Consumer credit can be defined as a personal debt given to individuals for the purchase of goods and services. Under consumer credit, the money required for the purchase of the product is paid in advance to the consumer. The most common example of consumer credit is an example of a person that uses a credit card to buy goods and services.
However, all types of personal loans can be referred to as consumer credit, but the term consumer credit is commonly used for the unsecured debt for the purchase of goods and services. The consumer credit is short term credit, which means a consumer is required to pay the debt taken after a short period, usually 30 days.
Meaning and explanation of consumer credit
Consumer credit is a method used by retailers to encourage people to buy more. People buy more when they purchase goods on credit. Therefore, the consumer credit service is extended by bankers, retailers, and other businesses to enable consumers to purchase the products and services that they want to buy.
The interest charged on consumer credit is higher than the interest charged on other types of loans. The consumer is required to pay back the credit taken by him with interest at a specified interest rate within a decided period.
Consumer credit can broadly be divided into three categories. Let us learn about them one by one.
1. Revolving Credit
Revolving credit is a type of consumer credit that can be used by a consumer to buy anything. It is called revolving credit because the line of credit is always open, and it can be used to purchase anything up to its maximum cost.
A consumer can use it repetitively only if he keeps paying back the debt within the pre-decided time. For example, a credit card is the best example of revolving credit. A credit cardholder can buy goods and services whose worth lies within the maximum limit of the card. The credit card holder is required to pay the amount he spends monthly.
The revolving credit is given to consumers on high-interest rates as any collateral does not secure the credit. A consumer can also pay off revolving credit in small amounts every month.
2. Installment credit
The installment credit is a type of closed-end credit. Using an installment credit, a consumer receives a certain amount of credit to buy a single item or a few goods. The consumer gets the amount in one lump and is required to pay it back in installments instead of paying back in one chunk. The consumer will pay the total amount along with specific interest value on the full amount.
Unlike revolving credit, the installment credit is given to the buyer to buy only one specific thing and can’t buy any other item. For example, when a consumer takes a home loan to buy a home, he is credited with only the amount equal to the total cost of the property. The credit amount does not exceed the value more than the value of the property. The buyer is required to pay back the loan or credit in installment along with a certain amount of interest on the total cost rather than paying back the whole amount of credit in one lump.
3. Non-installment credit
Non-installment credit is given to a person to purchase a specific item or a few things. The difference between installment and non-installment credit is that the consumer can pay back the whole credit amount in one lump sum payment. No monthly installments are set on non-installment credit; instead, the loan amount is paid back after a short period, such as a period of one month.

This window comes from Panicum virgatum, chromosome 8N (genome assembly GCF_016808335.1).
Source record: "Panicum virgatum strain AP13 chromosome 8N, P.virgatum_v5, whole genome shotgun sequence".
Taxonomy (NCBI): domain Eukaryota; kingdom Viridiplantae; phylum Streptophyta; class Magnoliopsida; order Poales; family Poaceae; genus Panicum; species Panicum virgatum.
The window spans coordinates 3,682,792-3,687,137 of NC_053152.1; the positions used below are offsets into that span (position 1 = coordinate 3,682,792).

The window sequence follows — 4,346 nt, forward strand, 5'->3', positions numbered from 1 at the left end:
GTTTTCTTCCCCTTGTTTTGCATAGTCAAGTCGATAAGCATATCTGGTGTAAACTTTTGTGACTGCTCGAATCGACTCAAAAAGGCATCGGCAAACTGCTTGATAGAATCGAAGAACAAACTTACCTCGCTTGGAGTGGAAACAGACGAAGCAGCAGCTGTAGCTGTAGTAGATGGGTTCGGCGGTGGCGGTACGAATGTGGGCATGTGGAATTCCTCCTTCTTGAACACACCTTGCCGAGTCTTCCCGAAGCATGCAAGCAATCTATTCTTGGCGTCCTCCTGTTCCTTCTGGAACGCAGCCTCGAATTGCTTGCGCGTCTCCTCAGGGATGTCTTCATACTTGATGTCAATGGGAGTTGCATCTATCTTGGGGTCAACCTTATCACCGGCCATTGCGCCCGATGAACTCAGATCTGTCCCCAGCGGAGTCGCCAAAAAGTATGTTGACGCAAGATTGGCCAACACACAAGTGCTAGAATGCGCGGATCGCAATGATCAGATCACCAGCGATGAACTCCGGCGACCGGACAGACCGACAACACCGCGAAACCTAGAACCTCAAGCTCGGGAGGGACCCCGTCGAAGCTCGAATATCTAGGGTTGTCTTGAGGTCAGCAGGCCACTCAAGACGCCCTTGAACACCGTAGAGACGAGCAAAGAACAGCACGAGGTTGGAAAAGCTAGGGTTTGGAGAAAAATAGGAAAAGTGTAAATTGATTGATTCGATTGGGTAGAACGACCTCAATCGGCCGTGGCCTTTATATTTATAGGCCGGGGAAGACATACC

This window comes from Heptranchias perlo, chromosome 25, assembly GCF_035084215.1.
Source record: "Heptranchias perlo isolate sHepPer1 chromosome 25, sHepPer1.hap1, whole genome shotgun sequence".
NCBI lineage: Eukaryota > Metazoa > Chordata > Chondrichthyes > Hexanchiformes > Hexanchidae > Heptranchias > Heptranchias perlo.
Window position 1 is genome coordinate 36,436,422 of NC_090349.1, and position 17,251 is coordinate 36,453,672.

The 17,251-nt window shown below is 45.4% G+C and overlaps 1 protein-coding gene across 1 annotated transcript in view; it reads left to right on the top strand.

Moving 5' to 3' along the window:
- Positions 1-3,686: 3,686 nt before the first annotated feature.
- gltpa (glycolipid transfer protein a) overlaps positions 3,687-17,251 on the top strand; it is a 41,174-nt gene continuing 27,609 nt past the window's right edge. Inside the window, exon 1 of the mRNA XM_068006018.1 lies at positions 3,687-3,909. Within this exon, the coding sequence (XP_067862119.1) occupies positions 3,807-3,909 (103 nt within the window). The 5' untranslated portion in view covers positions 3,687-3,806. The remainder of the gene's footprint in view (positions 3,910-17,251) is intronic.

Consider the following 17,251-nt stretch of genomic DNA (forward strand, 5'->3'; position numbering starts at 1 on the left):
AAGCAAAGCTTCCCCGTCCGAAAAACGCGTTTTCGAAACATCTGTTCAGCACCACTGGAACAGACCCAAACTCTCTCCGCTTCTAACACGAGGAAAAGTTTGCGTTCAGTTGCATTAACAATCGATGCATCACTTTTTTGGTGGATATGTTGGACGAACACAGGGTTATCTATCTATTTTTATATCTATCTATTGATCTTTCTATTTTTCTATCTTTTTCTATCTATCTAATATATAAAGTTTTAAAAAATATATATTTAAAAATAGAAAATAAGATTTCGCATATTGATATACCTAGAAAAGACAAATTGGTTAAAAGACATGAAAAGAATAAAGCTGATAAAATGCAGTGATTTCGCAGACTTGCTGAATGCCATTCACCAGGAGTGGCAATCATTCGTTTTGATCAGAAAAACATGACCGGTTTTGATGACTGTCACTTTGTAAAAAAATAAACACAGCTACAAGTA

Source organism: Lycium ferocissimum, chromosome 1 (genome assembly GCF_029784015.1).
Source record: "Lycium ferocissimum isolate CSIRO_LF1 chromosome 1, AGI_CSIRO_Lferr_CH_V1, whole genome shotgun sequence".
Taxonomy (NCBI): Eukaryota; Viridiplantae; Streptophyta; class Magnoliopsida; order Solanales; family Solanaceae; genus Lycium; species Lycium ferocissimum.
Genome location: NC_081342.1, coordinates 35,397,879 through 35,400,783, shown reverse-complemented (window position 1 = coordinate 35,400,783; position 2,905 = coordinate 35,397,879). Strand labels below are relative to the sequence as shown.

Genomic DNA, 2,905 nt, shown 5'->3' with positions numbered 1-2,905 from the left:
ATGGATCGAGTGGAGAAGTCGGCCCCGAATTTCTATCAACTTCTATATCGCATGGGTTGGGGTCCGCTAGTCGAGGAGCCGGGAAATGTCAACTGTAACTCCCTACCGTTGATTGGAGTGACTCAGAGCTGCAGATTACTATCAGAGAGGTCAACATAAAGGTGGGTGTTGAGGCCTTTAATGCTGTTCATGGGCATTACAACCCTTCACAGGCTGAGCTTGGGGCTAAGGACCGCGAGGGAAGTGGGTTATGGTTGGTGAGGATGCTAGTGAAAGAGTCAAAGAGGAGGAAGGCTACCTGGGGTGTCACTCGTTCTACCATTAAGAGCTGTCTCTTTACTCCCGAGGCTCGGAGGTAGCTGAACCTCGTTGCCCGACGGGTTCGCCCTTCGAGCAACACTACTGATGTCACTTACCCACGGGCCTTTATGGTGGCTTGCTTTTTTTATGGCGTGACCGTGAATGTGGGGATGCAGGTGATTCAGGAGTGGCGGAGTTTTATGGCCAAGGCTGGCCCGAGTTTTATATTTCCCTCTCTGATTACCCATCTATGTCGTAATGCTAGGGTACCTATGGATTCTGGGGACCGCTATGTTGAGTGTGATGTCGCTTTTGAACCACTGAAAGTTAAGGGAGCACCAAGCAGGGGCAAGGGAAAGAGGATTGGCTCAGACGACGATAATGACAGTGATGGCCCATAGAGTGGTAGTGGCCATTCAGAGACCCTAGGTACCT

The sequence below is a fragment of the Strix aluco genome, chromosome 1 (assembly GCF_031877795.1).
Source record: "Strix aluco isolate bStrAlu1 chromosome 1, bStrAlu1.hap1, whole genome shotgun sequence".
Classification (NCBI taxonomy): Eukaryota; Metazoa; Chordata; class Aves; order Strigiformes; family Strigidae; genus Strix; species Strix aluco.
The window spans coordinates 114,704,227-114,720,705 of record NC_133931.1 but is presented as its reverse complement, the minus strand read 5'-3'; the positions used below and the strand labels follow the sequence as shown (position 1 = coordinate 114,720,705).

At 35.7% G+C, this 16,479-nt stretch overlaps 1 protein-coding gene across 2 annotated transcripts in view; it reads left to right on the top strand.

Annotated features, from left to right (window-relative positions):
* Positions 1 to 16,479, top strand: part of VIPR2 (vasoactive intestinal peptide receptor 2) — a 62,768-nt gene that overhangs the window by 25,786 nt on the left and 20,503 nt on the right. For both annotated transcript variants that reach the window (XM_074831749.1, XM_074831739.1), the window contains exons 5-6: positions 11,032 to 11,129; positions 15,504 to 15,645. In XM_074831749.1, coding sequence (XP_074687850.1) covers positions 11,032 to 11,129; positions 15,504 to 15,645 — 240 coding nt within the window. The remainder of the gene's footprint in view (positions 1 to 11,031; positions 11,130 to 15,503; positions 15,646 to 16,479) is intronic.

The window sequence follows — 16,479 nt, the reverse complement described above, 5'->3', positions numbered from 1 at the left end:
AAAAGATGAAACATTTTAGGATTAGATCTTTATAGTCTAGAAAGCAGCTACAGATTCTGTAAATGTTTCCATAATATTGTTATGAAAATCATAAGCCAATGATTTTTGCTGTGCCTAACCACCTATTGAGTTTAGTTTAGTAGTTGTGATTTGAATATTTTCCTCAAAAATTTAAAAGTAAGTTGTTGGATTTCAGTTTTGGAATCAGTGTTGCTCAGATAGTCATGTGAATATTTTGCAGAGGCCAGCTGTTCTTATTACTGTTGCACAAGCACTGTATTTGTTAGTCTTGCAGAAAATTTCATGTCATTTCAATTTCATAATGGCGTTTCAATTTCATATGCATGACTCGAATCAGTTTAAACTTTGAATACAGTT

The difference between non-installment credit and revolving credit is that the non-installment credit is paid to be used to buy a specific item. In contrast, revolving credit can be used for any goods and services.
Important things to know about consumer credit
Consumer credit is used by consumers to purchase goods that depreciate quickly. Consumer credit also reflects the total expenditure of a family or an individual. Consumers usually use consumer credit is purchase goods that they use daily or are their necessities, for example, food, cosmetics, clothing, dry cleaning services, etc.
Consumer credit also plays an essential role while measuring economic growth. The economist keeps a close look at the monthly expenditure of consumers to learn whether the economy is growing or contradicting. For example, if people are getting credit rapidly and are sure that they can pay back the loan in time, that means it indicates that the economy is growing.
On the other hand, when they cut back on the expenditure and don’t take credit to buy goods and services, then it means that they are concerned about future spending and are not sure of their financial stability soon. This puts a negative impact on the economy.
Advantages of consumers credit
Consumer credit is very beneficial for a person as he can take advance to buy goods and services. In addition to this, it is also helpful for people in case of emergency. For example, if a person’s car breaks in an accident, then he can use consumer credit to repair his car rather than waiting to save money to get his car fixed.
Consumer credit is also beneficial for an economy, as it helps in its growth and also makes it in becoming a cashless economy. Moreover, consumer credit also improves the business of banks and other financial institutes as more and more people are using revolving consumer credit for the purchase of things of their day to day use.
Disadvantages of consumer credit
The main problem of consumer credit is the high rate of interest on it. A consumer is required to pay the high price of interest on the money credited using revolving consumer credit. In addition to this, consumer credit also encourages consumers to spend more than their income, which makes them financially unstable in the future.